A man’s eyebrows are usually lower, closer to his eyes.

In profile, the septum of a woman’s nose usually describes a right or obtuse angle with her upper lip; a man’s septum more often points downward in an acute angle.

Men’s faces are wider, and their heads are larger in proportion to their bodies than women’s.

A woman has a lower forehead, and her hairline is more like the top of an oval. Meanwhile, a man’s hairline (if it hasn’t begun receding) is shaped vaguely like a capital “M.”

Men’s upper lips are flatter; a woman’s lip is likelier to have a “bee-stung” appearance.

Women have more vertical foreheads, while men’s foreheads slightly slope back.

The most obvious difference, the one that most bedevils trans women, is the beard shadow. It’s the single most powerful indicator of gender, and it’s almost always visible—no matter how light in color are the whiskers and no matter how recently and close one has shaved. And when people see a beard shadow, their brains tell them they’re seeing a man. No other indicator of gender is so powerful.

It sort of works the other way for transgender men who haven’t developed facial hair, but it’s usually more understated and therefore unconscious. People don’t realize they’re not seeing a beard shadow, specifically, but it does seem to them there’s something feminine about the face that they can’t put their finger on.

It’s why I was willing to spend thousands of dollars and endure dozens of hours of painful electrolysis having mine removed; it’s why I never even considered presenting as female full time until it was completely gone. Nothing gets a transwoman “clocked” like a beard shadow, and when a transwoman is clocked, her life is in danger.

Think about this post the next time you look in a mirror. What is the face you wear saying about you?


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Cisnormativity.

In my last post, I talked about Caitlyn Jenner’s recent unfortunate statements about transgender people, in which she suggested we have a responsibility to look “authentic” and to “play a role”—in a word, to be cisnormative—in order to put cisgender people at ease. She was rightly condemned for these remarks by many opinion leaders across the Internet, because nobody has a responsibility to put others at ease by the way they look. People look the way they look, as I wrote in that post; nobody has the right to prescribe another’s appearance, and no one’s gender identity is beholden to what someone else thinks it should be.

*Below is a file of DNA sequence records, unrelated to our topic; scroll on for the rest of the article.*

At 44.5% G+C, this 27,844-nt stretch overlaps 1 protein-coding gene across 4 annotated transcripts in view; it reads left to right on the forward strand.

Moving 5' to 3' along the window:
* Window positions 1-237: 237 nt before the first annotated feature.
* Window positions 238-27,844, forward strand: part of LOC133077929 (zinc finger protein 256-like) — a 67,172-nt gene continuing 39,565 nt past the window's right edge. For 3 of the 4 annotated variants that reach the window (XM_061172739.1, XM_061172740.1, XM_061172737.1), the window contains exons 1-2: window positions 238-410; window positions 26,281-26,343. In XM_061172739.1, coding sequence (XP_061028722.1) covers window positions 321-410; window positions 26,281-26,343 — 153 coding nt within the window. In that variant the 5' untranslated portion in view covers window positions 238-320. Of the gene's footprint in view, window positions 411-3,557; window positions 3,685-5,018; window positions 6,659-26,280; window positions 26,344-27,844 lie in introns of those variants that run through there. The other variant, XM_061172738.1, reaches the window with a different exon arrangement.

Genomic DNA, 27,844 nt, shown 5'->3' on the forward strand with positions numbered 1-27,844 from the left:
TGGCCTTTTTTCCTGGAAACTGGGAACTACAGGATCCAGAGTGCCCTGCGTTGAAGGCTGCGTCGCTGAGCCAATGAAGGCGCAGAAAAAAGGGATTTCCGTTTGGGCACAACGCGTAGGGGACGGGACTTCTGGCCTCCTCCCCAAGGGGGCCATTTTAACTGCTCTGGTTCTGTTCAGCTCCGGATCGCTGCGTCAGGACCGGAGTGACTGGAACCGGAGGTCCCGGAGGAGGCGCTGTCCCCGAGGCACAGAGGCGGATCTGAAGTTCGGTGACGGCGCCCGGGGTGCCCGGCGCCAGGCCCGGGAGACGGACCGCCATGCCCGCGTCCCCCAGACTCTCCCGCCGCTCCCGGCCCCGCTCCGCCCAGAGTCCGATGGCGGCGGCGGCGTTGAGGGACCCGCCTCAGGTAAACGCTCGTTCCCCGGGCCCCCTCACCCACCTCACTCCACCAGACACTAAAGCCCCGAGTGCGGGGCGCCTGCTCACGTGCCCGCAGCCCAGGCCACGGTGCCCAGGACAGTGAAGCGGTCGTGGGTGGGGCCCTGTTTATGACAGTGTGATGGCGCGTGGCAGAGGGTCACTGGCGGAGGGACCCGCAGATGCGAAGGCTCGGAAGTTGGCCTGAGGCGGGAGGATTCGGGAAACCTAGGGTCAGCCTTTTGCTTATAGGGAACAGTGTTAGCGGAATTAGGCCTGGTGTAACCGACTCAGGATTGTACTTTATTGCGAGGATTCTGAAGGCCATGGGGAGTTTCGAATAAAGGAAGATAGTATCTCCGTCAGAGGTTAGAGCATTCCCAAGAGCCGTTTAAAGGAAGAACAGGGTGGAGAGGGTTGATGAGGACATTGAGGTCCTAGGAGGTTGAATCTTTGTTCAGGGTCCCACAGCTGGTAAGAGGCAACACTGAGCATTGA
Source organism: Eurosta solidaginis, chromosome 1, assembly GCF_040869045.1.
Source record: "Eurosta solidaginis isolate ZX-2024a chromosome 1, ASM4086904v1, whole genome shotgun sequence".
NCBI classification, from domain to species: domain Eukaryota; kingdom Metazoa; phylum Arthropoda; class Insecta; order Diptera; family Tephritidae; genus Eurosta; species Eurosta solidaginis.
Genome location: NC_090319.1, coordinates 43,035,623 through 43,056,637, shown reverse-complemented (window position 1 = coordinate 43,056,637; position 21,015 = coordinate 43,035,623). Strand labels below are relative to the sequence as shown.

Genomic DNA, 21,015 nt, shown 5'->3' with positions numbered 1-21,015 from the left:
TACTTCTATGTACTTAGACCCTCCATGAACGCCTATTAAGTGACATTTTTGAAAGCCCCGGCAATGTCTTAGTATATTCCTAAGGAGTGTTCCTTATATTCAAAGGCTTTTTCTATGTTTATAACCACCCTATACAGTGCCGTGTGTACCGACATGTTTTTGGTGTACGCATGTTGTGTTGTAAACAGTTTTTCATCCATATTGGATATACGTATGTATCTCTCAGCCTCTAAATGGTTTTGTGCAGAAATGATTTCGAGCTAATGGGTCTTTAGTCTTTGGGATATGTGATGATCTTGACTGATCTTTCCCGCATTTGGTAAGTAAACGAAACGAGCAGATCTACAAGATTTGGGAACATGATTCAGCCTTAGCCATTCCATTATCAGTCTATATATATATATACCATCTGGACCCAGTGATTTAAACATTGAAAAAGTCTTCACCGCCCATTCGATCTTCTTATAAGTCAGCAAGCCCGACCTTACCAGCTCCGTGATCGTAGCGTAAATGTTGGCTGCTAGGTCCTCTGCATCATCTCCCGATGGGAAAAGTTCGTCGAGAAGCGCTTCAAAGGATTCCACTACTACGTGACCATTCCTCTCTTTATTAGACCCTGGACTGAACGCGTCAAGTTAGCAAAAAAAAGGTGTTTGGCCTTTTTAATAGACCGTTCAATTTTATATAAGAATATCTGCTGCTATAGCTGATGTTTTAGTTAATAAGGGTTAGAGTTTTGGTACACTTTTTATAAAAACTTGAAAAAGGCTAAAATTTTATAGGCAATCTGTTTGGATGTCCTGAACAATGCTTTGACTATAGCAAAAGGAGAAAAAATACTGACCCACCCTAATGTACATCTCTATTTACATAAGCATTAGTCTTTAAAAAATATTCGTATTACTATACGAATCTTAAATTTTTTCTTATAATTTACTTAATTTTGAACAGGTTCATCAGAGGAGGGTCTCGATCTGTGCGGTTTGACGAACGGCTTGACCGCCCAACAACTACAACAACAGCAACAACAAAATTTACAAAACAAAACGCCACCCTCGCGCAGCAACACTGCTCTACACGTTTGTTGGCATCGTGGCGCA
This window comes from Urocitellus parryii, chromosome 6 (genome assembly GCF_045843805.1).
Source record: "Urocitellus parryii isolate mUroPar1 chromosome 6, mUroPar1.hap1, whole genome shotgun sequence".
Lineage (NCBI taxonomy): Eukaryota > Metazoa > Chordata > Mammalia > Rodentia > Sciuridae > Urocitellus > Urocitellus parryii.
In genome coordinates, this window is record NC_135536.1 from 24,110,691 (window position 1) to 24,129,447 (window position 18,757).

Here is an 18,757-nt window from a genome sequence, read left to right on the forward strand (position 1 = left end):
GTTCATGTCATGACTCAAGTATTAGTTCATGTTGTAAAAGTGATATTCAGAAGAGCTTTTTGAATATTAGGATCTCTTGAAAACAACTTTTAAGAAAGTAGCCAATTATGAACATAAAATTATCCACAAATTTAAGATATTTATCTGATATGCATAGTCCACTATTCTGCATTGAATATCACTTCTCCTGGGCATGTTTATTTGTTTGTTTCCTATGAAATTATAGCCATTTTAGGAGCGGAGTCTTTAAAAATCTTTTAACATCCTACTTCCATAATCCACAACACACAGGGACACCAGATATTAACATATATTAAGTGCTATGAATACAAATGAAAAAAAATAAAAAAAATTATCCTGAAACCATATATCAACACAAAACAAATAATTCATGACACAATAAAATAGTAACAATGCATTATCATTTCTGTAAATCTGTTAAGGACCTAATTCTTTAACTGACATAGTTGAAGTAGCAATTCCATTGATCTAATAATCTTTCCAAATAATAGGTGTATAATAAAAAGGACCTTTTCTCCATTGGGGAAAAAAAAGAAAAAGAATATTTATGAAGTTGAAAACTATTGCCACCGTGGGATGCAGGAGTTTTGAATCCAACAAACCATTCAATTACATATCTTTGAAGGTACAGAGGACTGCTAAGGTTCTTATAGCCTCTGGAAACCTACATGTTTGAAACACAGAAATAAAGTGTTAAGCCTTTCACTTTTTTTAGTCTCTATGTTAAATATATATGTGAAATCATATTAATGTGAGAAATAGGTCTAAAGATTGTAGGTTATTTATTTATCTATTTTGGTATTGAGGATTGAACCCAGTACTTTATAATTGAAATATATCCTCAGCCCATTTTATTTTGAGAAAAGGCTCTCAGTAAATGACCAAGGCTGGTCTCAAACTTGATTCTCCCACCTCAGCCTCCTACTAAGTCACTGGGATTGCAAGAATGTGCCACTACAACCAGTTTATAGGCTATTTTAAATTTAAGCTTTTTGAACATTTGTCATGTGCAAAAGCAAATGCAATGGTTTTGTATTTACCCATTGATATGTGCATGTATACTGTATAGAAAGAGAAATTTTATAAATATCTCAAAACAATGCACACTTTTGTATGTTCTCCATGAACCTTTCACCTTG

That said, it’s also true, speaking very, very generally, that transgender people strive to look cisnormative, and furthermore, that most of us don’t look as cisnormative as we would like to. That’s simply a fact of life for most people with gender dysphoria. The reasons we feel this way probably would (and probably have) filled books on sociology and psychology, but simply put, transgender people were born and raised in a predominately cisgender society, so we’re freighted with the same biases and assumptions toward the gender binary as cisgender people. We flipped the script, but we still play by it. Maybe we shouldn’t want to, but that doesn’t make it not the case.

Which raises a fair question: what is cisnormativity? That is, when we see a new person and mentally assign them a gender, what are we seeing (or failing to see) that informs that assignment? Most cisgender people never think much about this—why would they? I know I didn’t, until 2005, when I embarked ardently on my transition. Pretty much every gender nonconforming person has given this a lot of thought. Today, and later in a follow-up post, we’ll take a closer look at the matter. It’s kind of a doozy.

Obligatory male/female sign.

Obligatory male/female sign.

In the 1970s, NASA launched the Pioneer 10 probe. It surveyed parts of the outer solar system (mainly Jupiter and its moons), then charged on out of the solar system into interstellar space. It carries an illustrated metal plaque containing information about our planet, in case the spacecraft is ever found by extraterrestrials (friendly extraterrestrials, we hope, although if they turn out to be enslaving monsters, don’t blame me; I voted for Kodos).

The plaque includes a line drawing of a nude man and woman standing side by side. The man holds his right hand up in a wave, as if to say, “Hello from Earth! If you’ve been receiving our TV signals, please don’t get any ideas from that ‘To Serve Man‘ episode of The Twilight Zone!”

These drawings are meant to be archetypes of adult humans. As such, they present a handy example of what we mean when we talk about cisnormativity. So let’s use them for a thought experiment. Let’s imagine you’re outdoors on a wide, flat plain. You see the man and woman from the plaque far in the distance. They’re silhouetted against the horizon, walking toward you. As soon as they become more distinct than hazy blobs far away, you begin to notice how their bodies differ. The closer they get to you, the more gender-distinguishing features you’ll spot.

First, you’ll see that the woman is slightly shorter than the man, and she has longer hair. The man is broad-shouldered compared to his waist; his torso is roughly an inverted trapezoid. The woman’s torso has more of an hourglass shape. Her waist is much smaller than her hips and shoulders.